A federal court in New York has signaled its intention to take forward a lawsuit filed in the U.S. against Indian Prime Minister Narendra Modi by issuing an order on October 21 calling on the plaintiffs to explain why Mr. Modi was not immune from prosecution for allegedly presiding over the 2002 anti-Muslim pogrom that took place in Gujarat.
U.S. Judge Analisa Torres asked the American Justice Center (AJC), a non-profit human rights organisation, to respond to a “suggestion of immunity,” submitted to the Federal District Court for the Southern District of New York on October 19 by U.S. Attorney Preet Bharara. Mr. Bharara was prompted to do so by a September 30 letter from the State Department, which argued that “a prompt dismissal of the proceedings,” could have “significant policy implications.”
The lawsuit against Mr. Modi filed by the AJC argues that under the Alien Tort statutes the plaintiffs including “Asif,” “Jane Doe,” and multiple “John Doe’s,” said to be victims of the communal violence in Gujarat, were entitled to compensatory, punitive and exemplary damages and a declaration that Mr. Modi’s alleged conduct “amounted to ‘Genocide’” according to court documents.
Last month, even as Mr. Modi was attending numerous meetings with business and community leaders in New York City and then a summit meeting with U.S. President Barack Obama, the District Court issued a summons against the Prime Minister to answer the charges made against him.
Despite the AJC offering $10,000 for the serving of the summons to Mr. Modi, this step was apparently not achieved while the Prime Minister was in the U.S., and at that time Ministry of External Affairs spokesperson Syed Akbaruddin told The Hindu that the Indian leader was “ring-fenced.”
Senior U.S. administration officials were quick to clarify that the summons could not be delivered to him while he was in the U.S. and he was immune from prosecution at this time because “as a general legal principle, sitting heads of government enjoy immunity from suits in American courts. Sitting heads of government also enjoy personal inviolability while in the U.S., which means they cannot be personally handed or delivered papers… to begin the process of a lawsuit.”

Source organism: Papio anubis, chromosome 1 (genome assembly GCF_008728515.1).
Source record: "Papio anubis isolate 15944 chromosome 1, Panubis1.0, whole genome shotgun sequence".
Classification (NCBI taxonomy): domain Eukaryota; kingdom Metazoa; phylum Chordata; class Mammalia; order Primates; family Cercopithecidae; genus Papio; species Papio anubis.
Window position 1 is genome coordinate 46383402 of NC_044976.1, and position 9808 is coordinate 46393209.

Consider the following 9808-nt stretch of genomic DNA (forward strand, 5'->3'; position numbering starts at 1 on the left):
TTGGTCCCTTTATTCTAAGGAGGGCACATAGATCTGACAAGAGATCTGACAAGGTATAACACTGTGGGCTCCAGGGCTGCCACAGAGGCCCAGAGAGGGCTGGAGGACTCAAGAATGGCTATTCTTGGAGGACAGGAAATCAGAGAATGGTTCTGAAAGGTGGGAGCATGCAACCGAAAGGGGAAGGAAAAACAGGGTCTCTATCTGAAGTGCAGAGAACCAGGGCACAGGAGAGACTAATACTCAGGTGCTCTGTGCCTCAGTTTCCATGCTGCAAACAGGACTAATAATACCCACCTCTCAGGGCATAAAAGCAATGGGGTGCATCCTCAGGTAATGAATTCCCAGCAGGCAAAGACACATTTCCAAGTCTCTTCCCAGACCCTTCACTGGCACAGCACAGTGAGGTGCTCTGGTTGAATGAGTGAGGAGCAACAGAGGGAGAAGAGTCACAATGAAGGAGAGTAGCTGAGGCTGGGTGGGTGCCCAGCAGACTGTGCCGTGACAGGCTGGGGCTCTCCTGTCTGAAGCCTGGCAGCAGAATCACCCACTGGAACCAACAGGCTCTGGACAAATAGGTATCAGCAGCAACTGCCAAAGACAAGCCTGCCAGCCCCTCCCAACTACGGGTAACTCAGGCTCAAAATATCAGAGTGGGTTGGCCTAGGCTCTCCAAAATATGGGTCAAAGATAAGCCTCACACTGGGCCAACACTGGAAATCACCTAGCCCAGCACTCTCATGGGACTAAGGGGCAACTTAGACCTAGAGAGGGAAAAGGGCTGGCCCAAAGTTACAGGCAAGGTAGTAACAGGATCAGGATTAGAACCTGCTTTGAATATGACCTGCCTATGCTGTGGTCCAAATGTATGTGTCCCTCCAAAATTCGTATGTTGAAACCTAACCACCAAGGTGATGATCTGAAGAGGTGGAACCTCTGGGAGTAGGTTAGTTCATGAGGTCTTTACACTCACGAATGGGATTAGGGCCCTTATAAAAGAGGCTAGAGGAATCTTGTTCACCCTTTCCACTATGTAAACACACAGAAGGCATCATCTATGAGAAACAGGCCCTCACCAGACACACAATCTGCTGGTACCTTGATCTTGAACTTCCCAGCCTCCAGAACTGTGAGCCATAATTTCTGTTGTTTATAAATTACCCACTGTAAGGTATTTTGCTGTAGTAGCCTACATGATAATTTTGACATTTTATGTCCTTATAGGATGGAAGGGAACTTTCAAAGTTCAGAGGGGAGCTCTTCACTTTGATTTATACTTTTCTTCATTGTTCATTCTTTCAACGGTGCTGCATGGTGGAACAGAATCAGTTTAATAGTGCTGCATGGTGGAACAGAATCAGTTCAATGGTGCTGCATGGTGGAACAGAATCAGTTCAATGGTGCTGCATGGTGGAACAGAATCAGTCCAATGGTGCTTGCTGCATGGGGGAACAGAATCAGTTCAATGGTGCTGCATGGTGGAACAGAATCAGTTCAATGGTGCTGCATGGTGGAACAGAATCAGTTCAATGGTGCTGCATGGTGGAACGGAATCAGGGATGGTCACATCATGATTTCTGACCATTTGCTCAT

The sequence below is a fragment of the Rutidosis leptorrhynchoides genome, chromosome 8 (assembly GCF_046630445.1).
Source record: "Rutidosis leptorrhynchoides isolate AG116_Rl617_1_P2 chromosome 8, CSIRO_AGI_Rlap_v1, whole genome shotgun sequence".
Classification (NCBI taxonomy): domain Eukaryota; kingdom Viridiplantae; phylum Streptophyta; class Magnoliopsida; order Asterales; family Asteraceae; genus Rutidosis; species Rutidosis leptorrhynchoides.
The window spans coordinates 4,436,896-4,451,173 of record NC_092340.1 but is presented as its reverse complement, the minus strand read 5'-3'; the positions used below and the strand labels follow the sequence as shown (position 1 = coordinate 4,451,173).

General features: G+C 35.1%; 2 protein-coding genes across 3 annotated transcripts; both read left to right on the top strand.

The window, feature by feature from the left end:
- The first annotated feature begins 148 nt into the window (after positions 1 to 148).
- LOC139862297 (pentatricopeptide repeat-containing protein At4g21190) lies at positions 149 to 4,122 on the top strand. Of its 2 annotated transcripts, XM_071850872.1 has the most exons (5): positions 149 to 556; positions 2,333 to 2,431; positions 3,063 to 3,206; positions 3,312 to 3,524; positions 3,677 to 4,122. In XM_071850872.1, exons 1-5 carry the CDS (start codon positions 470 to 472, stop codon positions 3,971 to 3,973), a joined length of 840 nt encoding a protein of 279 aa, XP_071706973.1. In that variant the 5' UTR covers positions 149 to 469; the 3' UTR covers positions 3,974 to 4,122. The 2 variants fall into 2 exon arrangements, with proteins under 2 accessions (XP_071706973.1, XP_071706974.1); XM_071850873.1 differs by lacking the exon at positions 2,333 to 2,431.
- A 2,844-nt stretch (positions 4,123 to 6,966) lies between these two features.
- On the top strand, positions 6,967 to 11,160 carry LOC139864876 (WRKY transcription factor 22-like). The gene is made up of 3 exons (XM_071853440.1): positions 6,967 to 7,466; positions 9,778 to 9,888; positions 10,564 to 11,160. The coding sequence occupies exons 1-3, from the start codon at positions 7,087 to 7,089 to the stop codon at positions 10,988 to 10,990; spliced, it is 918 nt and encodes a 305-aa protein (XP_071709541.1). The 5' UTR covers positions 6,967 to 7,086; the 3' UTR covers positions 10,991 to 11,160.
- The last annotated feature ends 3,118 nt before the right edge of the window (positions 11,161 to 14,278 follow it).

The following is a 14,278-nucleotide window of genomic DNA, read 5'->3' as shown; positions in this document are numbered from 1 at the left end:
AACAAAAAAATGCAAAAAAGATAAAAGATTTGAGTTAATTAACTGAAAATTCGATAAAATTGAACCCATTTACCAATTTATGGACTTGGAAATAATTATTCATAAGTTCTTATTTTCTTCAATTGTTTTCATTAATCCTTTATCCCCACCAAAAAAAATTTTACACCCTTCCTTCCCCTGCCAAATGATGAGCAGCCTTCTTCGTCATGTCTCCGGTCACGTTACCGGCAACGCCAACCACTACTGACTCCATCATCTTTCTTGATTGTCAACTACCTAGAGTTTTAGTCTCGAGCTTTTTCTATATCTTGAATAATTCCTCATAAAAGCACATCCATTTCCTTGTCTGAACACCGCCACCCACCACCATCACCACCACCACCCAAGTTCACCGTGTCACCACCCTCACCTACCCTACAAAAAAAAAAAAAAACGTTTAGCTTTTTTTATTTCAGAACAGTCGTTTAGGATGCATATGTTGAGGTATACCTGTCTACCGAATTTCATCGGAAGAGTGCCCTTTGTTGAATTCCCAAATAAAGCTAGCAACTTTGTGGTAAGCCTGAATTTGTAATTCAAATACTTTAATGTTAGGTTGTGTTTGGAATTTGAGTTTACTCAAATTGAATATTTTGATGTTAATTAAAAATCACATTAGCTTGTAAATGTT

The service of the summons, however, may depend on whether the U.S. court has subject-matter jurisdiction for the complaint, and it is possible that if the alleged violations of certain laws took place at a time before the defendant in the case became a head of government, then the defendant may neither be personally inviolable nor immune.
Notably, the State Department letter on the “suggestion of immunity” for Mr. Modi does not comment on the merits of the case against the Prime Minister, and only emphasizes his immunity from prosecution under U.S. common law principles and customary international law, that too only “while in office.”
The AJC has since argued that Mr. Bharara’s filing was “not binding on the court, [as] the human rights violations committed by Mr. Modi before becoming Prime Minister and as Chief Minister of Gujarat are not immune.” AJC legal adviser Gurpatwant Singh Pannun added that the federal court therefore had jurisdiction to hold Mr. Modi accountable under the Alien Tort Claims Act and Torture Victims Protection Act.
A question that may be critical to the unravelling of the legal web around the immunity issue is the U.S. government’s view on whether immunity enjoyed at the present time by a foreign dignitary is retroactive, or applies to past acts as well, when that dignitary was not a head of government.
An earlier diplomatic row
In the past, the U.S. State Department has already spelt out its view on this matter in another high-profile case of a legal dispute concerning India — the criminal charges filed against Devyani Khobragade, former Indian Deputy Consul General who was arrested on the streets of New York last December and strip-searched in custody, sparking off a massive diplomatic row between the two countries. In that case, days after Ms Khobragade’s arrest, Department spokesperson Marie Harf said that in the event that the senior Indian diplomat was successfully reassigned to the United Nations and thus given full diplomatic immunity from prosecution, such immunity would only apply to her from the day on which she was officially confirmed to her new post and not retroactively.
“Generally speaking, if there’s a change in immunity… because of a different diplomatic status that immunity would start on the date it’s conferred,” Ms. Harf said on the record at the time.
Yet if that is in fact what U.S. law dictates, or that is what the current administration’s position is, then it may find little room for manoeuvre to argue for personal inviolability and immunity from subsequent prosecution for Mr. Modi for a complaint based on acts that he was said to have committed more than a decade before he became India’s Prime Minister.
The plaintiffs in the case appear not to be unaware of this point, and this week Mr. Pannun said, “The selective and arbitrary approach of the U.S. Department of Justice on the issue of immunity to foreign leaders will be the key factor in challenging the immunity to PM Modi.”
The writer can be reached at firstname.lastname@example.org. This article first appeared in The Hindu. Click here to go to the original.